Looking back the past one year, however, it had not been easy for those measures to settle in the markets. “I could barely sell any product in last February when the new law came into effect. The procedures were so complicated and we had hard time to get used to it. Besides, customers were reluctant to sit for an hour to go through all the necessary procedure,” Kim at Hana Bank said.
Yi Chang-hwa, a director at Korea Financial Investment Association, agreed. “When we first introduced the Investment Solicitation Standards to our members last year in order to meet the demand in the Capital Market Act, they all fell into disorder. Tellers in financial companies were in chaos while customers complained about the complicated and boring procedure.”
But they all admitted that the situation has gotten much better now. “Now most of customers understand the mandatory process. Also, as we got some know-how on how to deliver all the information effectively, I think customers are paying much attention than before,” Kim said. Yi also agreed that time solves everything. “It always takes some time to adapt to new ways. Although financial companies and investors had some break for a while, they know that our capital markets have a bright future ahead.”
There are some remaining tasks, though. “I think we need to revise the current process as some of them are impractical. For example, on one of the scoring sheet, there is a question asking how much one can hang on if he or she has to come up with a loss. Well, I have rarely seen someone checking over 20 percent as nobody wants to lose his or her money. But the customer still wants to invest on high risking products while the result of the sheet indicates that he shouldn’t,” she added.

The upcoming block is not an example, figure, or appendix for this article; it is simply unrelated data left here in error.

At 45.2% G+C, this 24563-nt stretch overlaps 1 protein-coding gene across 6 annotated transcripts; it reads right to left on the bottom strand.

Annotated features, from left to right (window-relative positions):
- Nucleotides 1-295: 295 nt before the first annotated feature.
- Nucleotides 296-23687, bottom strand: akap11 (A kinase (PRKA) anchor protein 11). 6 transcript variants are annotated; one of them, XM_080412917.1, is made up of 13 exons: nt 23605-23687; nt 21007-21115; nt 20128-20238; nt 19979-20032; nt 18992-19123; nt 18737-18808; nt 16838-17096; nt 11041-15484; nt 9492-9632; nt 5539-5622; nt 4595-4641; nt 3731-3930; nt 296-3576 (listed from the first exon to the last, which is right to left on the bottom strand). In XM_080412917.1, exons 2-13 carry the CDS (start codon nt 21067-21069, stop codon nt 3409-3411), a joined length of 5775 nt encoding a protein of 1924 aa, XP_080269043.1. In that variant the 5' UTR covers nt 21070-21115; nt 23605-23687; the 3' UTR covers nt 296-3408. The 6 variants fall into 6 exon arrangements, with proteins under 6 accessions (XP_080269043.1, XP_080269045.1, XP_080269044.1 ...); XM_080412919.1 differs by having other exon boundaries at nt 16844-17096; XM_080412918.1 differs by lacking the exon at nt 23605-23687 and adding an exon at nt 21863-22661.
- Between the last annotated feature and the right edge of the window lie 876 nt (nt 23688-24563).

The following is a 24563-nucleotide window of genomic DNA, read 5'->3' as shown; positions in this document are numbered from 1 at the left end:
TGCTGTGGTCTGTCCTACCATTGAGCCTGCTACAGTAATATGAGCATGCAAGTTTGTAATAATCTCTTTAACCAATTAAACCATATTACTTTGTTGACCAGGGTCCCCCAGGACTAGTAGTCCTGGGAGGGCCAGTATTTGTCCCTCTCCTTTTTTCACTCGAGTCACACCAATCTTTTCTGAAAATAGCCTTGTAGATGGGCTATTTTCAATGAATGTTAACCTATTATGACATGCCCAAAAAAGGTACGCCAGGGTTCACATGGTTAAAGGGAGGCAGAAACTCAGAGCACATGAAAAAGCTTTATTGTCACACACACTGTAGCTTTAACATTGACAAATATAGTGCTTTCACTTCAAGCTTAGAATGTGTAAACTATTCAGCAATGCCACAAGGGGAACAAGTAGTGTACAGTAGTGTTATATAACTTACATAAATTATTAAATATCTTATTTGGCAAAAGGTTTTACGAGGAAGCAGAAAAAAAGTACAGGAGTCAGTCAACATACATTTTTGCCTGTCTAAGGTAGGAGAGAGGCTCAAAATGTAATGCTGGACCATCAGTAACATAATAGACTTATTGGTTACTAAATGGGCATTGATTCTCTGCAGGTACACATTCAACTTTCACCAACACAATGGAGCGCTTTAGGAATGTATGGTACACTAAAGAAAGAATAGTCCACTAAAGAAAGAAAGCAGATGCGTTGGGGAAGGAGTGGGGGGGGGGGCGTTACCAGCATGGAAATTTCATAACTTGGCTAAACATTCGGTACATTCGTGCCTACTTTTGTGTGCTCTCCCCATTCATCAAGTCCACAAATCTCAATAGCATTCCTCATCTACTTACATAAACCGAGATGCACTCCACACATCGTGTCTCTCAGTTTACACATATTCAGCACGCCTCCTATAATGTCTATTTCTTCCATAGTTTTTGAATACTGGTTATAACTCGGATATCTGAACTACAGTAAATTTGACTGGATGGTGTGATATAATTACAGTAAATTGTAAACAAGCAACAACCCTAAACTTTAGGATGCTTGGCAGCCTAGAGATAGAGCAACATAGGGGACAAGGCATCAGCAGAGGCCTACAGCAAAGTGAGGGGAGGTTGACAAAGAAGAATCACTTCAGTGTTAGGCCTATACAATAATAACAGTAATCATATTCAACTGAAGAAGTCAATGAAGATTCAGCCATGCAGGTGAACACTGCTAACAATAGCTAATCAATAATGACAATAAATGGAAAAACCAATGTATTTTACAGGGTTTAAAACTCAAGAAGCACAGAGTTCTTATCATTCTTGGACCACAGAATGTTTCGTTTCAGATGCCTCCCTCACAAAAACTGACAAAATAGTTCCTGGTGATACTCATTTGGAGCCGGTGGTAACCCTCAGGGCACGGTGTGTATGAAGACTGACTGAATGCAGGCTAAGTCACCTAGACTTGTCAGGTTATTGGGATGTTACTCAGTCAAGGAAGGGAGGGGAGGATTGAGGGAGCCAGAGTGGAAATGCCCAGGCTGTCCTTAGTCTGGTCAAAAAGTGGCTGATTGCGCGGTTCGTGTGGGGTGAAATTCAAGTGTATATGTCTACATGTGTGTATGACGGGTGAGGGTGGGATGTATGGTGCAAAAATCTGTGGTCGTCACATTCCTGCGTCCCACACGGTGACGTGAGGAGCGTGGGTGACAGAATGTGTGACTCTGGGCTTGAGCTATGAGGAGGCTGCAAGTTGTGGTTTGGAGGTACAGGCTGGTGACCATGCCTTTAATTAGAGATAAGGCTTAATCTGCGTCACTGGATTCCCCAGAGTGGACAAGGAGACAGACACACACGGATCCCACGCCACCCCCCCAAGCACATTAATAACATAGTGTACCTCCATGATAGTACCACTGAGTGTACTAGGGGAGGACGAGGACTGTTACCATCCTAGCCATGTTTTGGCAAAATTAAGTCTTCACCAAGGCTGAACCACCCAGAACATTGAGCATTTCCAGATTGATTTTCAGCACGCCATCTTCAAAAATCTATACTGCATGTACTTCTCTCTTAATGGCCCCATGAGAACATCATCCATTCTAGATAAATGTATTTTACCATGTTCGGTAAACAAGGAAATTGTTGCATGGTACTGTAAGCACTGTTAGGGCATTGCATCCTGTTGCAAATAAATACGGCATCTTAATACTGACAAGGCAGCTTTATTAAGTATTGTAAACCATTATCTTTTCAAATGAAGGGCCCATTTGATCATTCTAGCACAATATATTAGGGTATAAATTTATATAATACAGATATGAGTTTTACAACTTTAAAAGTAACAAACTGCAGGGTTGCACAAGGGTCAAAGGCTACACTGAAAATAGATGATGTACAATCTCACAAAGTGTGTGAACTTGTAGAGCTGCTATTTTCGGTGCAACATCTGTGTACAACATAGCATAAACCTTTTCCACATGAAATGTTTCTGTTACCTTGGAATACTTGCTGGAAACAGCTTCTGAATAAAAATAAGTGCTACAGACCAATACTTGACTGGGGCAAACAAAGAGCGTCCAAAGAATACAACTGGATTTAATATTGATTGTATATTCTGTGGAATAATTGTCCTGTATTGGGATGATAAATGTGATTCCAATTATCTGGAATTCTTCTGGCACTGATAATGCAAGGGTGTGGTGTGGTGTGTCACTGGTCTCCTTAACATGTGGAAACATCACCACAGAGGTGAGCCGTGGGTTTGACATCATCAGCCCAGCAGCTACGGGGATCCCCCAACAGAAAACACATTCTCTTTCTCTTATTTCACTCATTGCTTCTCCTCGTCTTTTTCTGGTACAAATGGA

Yi Chang-hwa, who takes in charge of setting the standard which applies to all financial institutions, said. “We fully understand the problems lying under the current procedure. We are now integrating suggestions of the industry, academic circles, and government institutions. We will come up with more applicable standard at least before June, this year.”
The new law has exercised huge deregulation to the capital markets in Korea. It has eliminated the limit of financial products that can be dealt in the markets and expanded the business scope of financial institutions. These full-scale changes are expected to provide chances for financial companies to come up with more creative financial products and let investors have more choices in which to put their money.
Along with these measures to develop the capital markets, the reinforced investor protection will give a momentum to those efforts by gaining public trust, according to experts. “Protecting investors is a prerequisite for capital markets’ sustainable development. It is very hopeful that we have had a rapid improvement in this area,” said Lee In-ho, a professor at Seoul National University.
By Nam Won-chul(firstname.lastname@example.org)